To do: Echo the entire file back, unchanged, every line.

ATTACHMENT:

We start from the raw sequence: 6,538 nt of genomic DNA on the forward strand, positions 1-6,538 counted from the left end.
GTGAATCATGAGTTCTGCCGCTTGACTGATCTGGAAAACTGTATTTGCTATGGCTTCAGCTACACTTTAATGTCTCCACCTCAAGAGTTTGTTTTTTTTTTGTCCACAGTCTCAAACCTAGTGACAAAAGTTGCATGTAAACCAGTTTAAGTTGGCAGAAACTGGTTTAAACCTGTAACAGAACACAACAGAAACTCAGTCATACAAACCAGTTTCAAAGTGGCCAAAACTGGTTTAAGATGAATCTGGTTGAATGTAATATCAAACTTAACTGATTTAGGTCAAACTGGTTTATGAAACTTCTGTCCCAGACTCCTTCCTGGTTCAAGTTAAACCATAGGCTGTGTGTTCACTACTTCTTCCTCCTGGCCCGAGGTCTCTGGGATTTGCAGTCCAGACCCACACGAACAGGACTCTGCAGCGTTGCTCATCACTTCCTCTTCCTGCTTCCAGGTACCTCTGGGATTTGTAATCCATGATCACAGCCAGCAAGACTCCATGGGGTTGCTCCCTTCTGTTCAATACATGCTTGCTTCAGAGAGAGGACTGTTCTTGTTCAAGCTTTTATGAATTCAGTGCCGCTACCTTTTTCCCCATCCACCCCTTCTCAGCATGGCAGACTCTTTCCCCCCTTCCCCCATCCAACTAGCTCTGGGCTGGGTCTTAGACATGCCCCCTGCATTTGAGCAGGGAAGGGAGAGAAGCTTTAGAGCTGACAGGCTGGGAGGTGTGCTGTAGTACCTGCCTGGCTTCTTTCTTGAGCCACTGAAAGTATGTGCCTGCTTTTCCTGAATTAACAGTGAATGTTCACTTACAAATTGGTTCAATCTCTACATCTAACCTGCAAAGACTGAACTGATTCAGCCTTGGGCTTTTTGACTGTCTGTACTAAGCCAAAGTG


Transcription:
We start from the raw sequence: 6,538 nt of genomic DNA on the forward strand, positions 1-6,538 counted from the left end.
GTGAATCATGAGTTCTGCCGCTTGACTGATCTGGAAAACTGTATTTGCTATGGCTTCAGCTACACTTTAATGTCTCCACCTCAAGAGTTTGTTTTTTTTTTGTCCACAGTCTCAAACCTAGTGACAAAAGTTGCATGTAAACCAGTTTAAGTTGGCAGAAACTGGTTTAAACCTGTAACAGAACACAACAGAAACTCAGTCATACAAACCAGTTTCAAAGTGGCCAAAACTGGTTTAAGATGAATCTGGTTGAATGTAATATCAAACTTAACTGATTTAGGTCAAACTGGTTTATGAAACTTCTGTCCCAGACTCCTTCCTGGTTCAAGTTAAACCATAGGCTGTGTGTTCACTACTTCTTCCTCCTGGCCCGAGGTCTCTGGGATTTGCAGTCCAGACCCACACGAACAGGACTCTGCAGCGTTGCTCATCACTTCCTCTTCCTGCTTCCAGGTACCTCTGGGATTTGTAATCCATGATCACAGCCAGCAAGACTCCATGGGGTTGCTCCCTTCTGTTCAATACATGCTTGCTTCAGAGAGAGGACTGTTCTTGTTCAAGCTTTTATGAATTCAGTGCCGCTACCTTTTTCCCCATCCACCCCTTCTCAGCATGGCAGACTCTTTCCCCCCTTCCCCCATCCAACTAGCTCTGGGCTGGGTCTTAGACATGCCCCCTGCATTTGAGCAGGGAAGGGAGAGAAGCTTTAGAGCTGACAGGCTGGGAGGTGTGCTGTAGTACCTGCCTGGCTTCTTTCTTGAGCCACTGAAAGTATGTGCCTGCTTTTCCTGAATTAACAGTGAATGTTCACTTACAAATTGGTTCAATCTCTACATCTAACCTGCAAAGACTGAACTGATTCAGCCTTGGGCTTTTTGACTGTCTGTACTAAGCCAAAGTG